With hard work and perseverance the citrus business grew. "My grandfather had a "Yiddishe Kopf" (a Jewish way of thinking) and a hard work ethic." Delivery of their product traveled by train and boat to their primary accounts up north, primarily in New York City.

Morrell's grandfather gave each of his children 40 acres of land to develop by planting, caring for the orange trees and then bringing them to harvest. Business was good and the family expanded into different enterprises that supported the citrus business.

"My grandfather conceived a way of working with the other citrus farmers in the area so he began the Consolidated Growers Association, which was made up of family members and friends joining together forming a citrus growing and packing cooperative. My father was responsible for the citrus production, Leon Ettinger was to manage the scheduling and equipment and Sidney Gluckman was to manage the citrus packing house located in Eustis, Florida. Gluckman worked with the former owner Max Blattner who acted as the sales-manager. The association lasted several years until internal squabbling forced it to be dissolved." Morrell said.


"I grew up with extended family all around. I had 18 first cousins, and numerous second and third cousins. Family holidays were never small events. I have fond memories of those times," Morrell reminisced.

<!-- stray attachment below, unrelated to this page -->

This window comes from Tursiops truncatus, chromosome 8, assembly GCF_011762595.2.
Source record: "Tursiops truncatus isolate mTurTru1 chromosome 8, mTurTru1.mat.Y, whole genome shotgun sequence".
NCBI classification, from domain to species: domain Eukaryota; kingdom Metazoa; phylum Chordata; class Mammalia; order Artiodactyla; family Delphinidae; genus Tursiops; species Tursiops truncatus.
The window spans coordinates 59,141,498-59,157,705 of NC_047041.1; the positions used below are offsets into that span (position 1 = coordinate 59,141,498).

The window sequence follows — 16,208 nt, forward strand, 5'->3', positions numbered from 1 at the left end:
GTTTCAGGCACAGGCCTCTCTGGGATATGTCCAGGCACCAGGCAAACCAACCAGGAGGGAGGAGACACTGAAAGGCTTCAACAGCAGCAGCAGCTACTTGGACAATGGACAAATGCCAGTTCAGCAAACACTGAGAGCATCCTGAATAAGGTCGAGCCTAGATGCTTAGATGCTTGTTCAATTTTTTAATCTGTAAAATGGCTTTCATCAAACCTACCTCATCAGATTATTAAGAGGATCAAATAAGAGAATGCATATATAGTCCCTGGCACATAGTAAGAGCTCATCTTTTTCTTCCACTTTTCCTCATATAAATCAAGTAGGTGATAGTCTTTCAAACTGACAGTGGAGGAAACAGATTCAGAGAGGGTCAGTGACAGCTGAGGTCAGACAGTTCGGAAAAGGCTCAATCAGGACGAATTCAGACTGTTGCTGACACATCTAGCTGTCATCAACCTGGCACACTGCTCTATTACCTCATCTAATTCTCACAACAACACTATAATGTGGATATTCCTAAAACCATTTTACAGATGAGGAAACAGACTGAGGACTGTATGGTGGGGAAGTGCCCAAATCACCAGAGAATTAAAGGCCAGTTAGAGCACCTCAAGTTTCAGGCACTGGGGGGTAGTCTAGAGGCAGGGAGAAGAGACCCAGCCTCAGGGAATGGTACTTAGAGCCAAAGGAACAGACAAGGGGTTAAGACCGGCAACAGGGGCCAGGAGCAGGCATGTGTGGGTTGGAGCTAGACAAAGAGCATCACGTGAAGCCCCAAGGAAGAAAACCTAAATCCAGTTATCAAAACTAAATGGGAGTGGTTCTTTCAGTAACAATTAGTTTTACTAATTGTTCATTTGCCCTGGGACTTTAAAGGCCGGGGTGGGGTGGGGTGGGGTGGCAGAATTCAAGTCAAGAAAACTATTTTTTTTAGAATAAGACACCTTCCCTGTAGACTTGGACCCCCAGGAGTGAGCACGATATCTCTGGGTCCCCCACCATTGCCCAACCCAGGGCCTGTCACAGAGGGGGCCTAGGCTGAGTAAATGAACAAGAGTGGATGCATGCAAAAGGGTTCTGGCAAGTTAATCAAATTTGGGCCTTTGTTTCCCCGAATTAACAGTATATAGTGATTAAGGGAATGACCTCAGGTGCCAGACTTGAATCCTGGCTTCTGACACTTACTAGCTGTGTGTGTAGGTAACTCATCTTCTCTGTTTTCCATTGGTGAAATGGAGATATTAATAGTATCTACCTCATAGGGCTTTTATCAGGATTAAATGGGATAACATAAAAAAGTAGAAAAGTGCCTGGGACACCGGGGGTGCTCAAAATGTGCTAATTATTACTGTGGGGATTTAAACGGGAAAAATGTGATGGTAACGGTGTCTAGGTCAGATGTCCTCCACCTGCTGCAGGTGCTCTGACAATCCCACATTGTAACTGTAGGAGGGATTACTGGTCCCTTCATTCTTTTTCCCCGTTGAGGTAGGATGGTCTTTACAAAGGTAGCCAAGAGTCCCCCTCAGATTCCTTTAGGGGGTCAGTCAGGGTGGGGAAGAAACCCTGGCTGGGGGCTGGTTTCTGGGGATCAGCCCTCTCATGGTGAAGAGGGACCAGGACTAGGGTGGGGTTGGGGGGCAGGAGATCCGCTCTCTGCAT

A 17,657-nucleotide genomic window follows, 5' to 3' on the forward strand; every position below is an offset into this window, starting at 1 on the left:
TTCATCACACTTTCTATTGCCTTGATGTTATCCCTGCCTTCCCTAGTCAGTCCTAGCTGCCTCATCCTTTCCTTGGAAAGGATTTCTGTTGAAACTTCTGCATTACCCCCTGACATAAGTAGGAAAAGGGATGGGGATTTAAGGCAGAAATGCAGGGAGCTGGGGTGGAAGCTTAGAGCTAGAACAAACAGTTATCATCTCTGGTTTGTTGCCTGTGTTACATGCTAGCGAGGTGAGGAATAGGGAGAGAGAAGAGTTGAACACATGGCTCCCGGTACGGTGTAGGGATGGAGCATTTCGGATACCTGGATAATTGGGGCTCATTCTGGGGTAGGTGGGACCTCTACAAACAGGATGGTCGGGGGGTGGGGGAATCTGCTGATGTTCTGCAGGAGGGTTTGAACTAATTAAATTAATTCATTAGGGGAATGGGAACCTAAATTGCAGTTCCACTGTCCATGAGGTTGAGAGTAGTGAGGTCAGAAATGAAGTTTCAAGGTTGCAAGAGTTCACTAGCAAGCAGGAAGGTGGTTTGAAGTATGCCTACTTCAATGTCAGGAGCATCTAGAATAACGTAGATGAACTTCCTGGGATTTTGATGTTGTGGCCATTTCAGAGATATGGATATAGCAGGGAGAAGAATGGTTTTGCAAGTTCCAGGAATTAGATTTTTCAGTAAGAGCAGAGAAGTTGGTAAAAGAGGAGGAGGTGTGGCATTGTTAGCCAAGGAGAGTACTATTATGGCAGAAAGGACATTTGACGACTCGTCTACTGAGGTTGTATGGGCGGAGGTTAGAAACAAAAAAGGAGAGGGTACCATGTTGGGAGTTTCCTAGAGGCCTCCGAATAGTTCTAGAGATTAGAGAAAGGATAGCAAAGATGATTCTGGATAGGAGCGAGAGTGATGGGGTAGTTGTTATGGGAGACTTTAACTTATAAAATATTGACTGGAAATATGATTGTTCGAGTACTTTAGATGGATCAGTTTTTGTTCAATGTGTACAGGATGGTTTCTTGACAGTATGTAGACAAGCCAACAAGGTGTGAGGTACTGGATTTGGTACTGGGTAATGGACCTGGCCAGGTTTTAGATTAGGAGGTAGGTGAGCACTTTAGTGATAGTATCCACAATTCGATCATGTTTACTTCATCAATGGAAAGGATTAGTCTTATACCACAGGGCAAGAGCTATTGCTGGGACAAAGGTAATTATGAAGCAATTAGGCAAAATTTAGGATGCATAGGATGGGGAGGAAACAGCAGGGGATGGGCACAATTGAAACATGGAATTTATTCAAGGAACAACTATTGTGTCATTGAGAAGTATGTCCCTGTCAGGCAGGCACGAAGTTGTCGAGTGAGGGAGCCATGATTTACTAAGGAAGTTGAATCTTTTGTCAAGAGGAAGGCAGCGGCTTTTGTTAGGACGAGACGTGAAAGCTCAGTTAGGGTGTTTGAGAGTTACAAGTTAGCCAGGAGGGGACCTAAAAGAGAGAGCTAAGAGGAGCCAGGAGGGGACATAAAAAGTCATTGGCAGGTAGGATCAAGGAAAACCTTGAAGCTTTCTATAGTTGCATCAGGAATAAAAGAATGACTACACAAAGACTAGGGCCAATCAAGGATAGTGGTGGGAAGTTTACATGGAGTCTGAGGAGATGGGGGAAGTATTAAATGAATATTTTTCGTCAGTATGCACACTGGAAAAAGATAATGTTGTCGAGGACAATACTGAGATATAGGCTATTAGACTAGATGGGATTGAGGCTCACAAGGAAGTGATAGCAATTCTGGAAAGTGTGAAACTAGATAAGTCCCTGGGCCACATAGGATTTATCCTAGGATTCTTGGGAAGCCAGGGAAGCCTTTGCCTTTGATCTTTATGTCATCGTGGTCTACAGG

"There was very little outward anti-Semitism that I experienced here. Yes, we weren't allowed to join the County Club of Orlando nor could we attend the spring formal there, but overall there were no major outward aggression toward the Jews in Orlando."


In the mid-1950s there was a split between the members of Congregation Ohev Shalom and what later became the new Temple Israel.

"That was in 1954. In 1955, I was the third bar mitzvah at Temple Israel where I have been an active member ever since."

Morrell has been a Sabbath school teacher; USY adviser along with his wife, Ellen; has served on the Temple's Board of Directors; as well as the Executive Board; and is now very active in the Temple Israel Cemetery Corporation.

During high school, Morrell was active in BBYO (AZA) and he competed on the Boone High School track/field team. In AZA he was Athletic chairman setting up competitions with other senior boys' church league teams in both basketball and softball. "For a bunch of Hebrew School educated kids, we did pretty well," he quipped.

Morrell attended Emory University in Atlanta, joined AEPi fraternity and participated in both soccer, and track and field on the collegiate level. He received his undergraduate degree in economics, with a minor in biology/botany.

During the summer of 1963, he went to Camp Blue Star to work. It was there that he met his future wife, Ellen Joseph, who was from Indianapolis, Indiana. After a long-distant relationship with a couple of visits to see her, he met her parents then decided to get married. "For the first year of marriage, I was in Orlando and Ellen remained in Indianapolis to teach. During that time I was learning all about the citrus industry."

Laurence Morrell as a bar mitzvah at Temple Israel, October 1955.

Morrell's father passed away right after he graduated from college. He went home to take over the family business. "I had no choice nor did I want another at that time in my life."